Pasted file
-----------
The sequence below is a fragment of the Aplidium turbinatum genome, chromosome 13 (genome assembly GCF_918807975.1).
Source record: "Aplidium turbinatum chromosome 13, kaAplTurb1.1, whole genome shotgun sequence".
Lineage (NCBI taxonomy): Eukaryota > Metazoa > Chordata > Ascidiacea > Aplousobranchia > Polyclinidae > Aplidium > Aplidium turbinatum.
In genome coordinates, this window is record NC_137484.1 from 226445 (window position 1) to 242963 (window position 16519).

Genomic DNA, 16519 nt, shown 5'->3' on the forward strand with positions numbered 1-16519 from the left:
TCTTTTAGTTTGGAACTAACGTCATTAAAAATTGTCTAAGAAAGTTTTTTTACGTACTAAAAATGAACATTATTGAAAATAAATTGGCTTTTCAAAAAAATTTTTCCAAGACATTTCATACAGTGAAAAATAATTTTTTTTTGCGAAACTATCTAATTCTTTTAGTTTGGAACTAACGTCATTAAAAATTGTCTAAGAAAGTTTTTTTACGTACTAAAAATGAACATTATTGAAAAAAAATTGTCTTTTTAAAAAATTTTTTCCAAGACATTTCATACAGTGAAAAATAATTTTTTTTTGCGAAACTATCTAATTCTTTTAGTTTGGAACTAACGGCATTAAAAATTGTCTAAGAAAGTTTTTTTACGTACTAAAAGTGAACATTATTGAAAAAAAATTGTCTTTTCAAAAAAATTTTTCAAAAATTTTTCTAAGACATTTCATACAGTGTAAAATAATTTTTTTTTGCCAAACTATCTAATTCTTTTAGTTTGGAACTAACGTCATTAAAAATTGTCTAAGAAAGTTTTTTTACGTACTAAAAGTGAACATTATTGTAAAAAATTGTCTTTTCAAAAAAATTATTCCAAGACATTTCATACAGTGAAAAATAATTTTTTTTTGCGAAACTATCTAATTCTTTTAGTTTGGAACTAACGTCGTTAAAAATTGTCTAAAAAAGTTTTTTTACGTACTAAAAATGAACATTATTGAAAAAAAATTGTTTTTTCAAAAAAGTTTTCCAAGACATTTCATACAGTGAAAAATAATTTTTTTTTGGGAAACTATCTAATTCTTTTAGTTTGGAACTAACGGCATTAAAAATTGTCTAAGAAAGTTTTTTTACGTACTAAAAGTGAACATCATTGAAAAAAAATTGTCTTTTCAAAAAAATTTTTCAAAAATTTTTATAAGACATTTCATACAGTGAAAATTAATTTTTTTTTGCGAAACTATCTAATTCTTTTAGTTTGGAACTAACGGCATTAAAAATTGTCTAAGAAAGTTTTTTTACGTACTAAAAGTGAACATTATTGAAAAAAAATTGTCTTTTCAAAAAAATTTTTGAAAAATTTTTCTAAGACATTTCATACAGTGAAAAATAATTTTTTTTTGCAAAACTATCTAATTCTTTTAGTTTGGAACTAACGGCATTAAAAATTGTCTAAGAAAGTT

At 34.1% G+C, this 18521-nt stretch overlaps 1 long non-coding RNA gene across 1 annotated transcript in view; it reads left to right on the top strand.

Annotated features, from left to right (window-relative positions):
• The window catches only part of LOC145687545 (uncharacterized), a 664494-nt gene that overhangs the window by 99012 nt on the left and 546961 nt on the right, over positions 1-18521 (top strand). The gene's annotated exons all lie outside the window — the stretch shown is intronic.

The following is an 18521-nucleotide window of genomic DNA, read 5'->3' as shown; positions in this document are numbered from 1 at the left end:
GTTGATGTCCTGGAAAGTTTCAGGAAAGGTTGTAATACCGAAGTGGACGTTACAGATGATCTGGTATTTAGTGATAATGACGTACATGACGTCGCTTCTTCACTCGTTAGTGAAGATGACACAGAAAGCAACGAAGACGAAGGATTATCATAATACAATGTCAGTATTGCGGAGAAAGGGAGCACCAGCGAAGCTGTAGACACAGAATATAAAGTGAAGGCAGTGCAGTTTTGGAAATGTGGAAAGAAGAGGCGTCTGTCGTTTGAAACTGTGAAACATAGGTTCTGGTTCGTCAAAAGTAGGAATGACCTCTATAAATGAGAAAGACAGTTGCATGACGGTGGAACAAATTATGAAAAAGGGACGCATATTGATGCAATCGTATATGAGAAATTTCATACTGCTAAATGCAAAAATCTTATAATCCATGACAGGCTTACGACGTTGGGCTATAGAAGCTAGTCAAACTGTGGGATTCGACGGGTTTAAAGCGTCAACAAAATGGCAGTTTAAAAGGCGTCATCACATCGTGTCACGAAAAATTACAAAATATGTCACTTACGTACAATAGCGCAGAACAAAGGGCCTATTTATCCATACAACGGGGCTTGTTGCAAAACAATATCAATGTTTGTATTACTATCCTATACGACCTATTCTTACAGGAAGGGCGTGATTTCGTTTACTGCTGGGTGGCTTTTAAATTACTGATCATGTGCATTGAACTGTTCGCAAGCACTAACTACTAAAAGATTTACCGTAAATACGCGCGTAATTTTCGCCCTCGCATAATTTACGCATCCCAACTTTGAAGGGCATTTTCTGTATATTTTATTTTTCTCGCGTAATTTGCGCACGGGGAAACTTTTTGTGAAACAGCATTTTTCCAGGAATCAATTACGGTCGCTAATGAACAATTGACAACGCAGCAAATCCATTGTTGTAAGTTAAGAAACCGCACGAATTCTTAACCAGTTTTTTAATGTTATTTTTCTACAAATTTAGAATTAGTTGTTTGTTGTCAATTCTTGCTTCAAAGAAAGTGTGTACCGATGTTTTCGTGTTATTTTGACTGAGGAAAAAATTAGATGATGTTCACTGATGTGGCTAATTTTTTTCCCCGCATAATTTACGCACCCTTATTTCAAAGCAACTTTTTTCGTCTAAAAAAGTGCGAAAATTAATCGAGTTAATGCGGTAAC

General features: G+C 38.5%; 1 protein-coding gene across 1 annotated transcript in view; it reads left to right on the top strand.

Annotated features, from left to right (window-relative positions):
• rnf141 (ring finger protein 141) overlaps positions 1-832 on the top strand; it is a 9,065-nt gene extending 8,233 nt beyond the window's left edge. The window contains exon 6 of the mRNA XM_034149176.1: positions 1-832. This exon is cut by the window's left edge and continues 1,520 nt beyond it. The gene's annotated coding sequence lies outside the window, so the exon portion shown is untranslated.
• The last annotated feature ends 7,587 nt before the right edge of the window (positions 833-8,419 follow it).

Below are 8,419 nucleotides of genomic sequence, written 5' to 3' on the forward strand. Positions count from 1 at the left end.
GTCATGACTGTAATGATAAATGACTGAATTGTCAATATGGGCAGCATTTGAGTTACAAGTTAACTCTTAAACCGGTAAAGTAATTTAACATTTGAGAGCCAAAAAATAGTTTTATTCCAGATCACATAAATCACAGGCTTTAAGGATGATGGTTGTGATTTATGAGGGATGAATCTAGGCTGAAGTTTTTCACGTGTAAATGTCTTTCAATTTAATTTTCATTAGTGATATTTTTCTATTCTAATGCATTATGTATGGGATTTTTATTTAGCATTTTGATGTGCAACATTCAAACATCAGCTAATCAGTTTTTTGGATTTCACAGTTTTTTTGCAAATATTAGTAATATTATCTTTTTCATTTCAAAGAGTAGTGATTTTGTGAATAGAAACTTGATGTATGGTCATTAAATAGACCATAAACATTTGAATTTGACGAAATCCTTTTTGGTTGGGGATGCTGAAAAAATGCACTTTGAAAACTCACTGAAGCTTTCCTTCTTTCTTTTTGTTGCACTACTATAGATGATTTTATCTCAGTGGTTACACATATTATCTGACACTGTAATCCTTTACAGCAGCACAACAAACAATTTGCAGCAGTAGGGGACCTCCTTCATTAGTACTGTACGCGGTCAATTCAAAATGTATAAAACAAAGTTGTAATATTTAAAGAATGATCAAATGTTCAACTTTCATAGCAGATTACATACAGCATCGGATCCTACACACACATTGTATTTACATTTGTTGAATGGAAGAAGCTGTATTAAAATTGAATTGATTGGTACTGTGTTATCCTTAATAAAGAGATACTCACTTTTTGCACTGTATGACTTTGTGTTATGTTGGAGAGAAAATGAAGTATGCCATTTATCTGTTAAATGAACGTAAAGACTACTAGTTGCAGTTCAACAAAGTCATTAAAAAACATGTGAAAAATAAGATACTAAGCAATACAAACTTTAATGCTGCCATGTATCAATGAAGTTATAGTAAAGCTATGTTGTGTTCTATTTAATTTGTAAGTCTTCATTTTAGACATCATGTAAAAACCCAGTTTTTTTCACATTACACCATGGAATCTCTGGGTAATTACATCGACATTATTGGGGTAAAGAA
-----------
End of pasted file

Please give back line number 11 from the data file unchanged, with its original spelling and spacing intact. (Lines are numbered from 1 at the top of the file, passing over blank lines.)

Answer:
GTTGATGTCCTGGAAAGTTTCAGGAAAGGTTGTAATACCGAAGTGGACGTTACAGATGATCTGGTATTTAGTGATAATGACGTACATGACGTCGCTTCTTCACTCGTTAGTGAAGATGACACAGAAAGCAACGAAGACGAAGGATTATCATAATACAATGTCAGTATTGCGGAGAAAGGGAGCACCAGCGAAGCTGTAGACACAGAATATAAAGTGAAGGCAGTGCAGTTTTGGAAATGTGGAAAGAAGAGGCGTCTGTCGTTTGAAACTGTGAAACATAGGTTCTGGTTCGTCAAAAGTAGGAATGACCTCTATAAATGAGAAAGACAGTTGCATGACGGTGGAACAAATTATGAAAAAGGGACGCATATTGATGCAATCGTATATGAGAAATTTCATACTGCTAAATGCAAAAATCTTATAATCCATGACAGGCTTACGACGTTGGGCTATAGAAGCTAGTCAAACTGTGGGATTCGACGGGTTTAAAGCGTCAACAAAATGGCAGTTTAAAAGGCGTCATCACATCGTGTCACGAAAAATTACAAAATATGTCACTTACGTACAATAGCGCAGAACAAAGGGCCTATTTATCCATACAACGGGGCTTGTTGCAAAACAATATCAATGTTTGTATTACTATCCTATACGACCTATTCTTACAGGAAGGGCGTGATTTCGTTTACTGCTGGGTGGCTTTTAAATTACTGATCATGTGCATTGAACTGTTCGCAAGCACTAACTACTAAAAGATTTACCGTAAATACGCGCGTAATTTTCGCCCTCGCATAATTTACGCATCCCAACTTTGAAGGGCATTTTCTGTATATTTTATTTTTCTCGCGTAATTTGCGCACGGGGAAACTTTTTGTGAAACAGCATTTTTCCAGGAATCAATTACGGTCGCTAATGAACAATTGACAACGCAGCAAATCCATTGTTGTAAGTTAAGAAACCGCACGAATTCTTAACCAGTTTTTTAATGTTATTTTTCTACAAATTTAGAATTAGTTGTTTGTTGTCAATTCTTGCTTCAAAGAAAGTGTGTACCGATGTTTTCGTGTTATTTTGACTGAGGAAAAAATTAGATGATGTTCACTGATGTGGCTAATTTTTTTCCCCGCATAATTTACGCACCCTTATTTCAAAGCAACTTTTTTCGTCTAAAAAAGTGCGAAAATTAATCGAGTTAATGCGGTAAC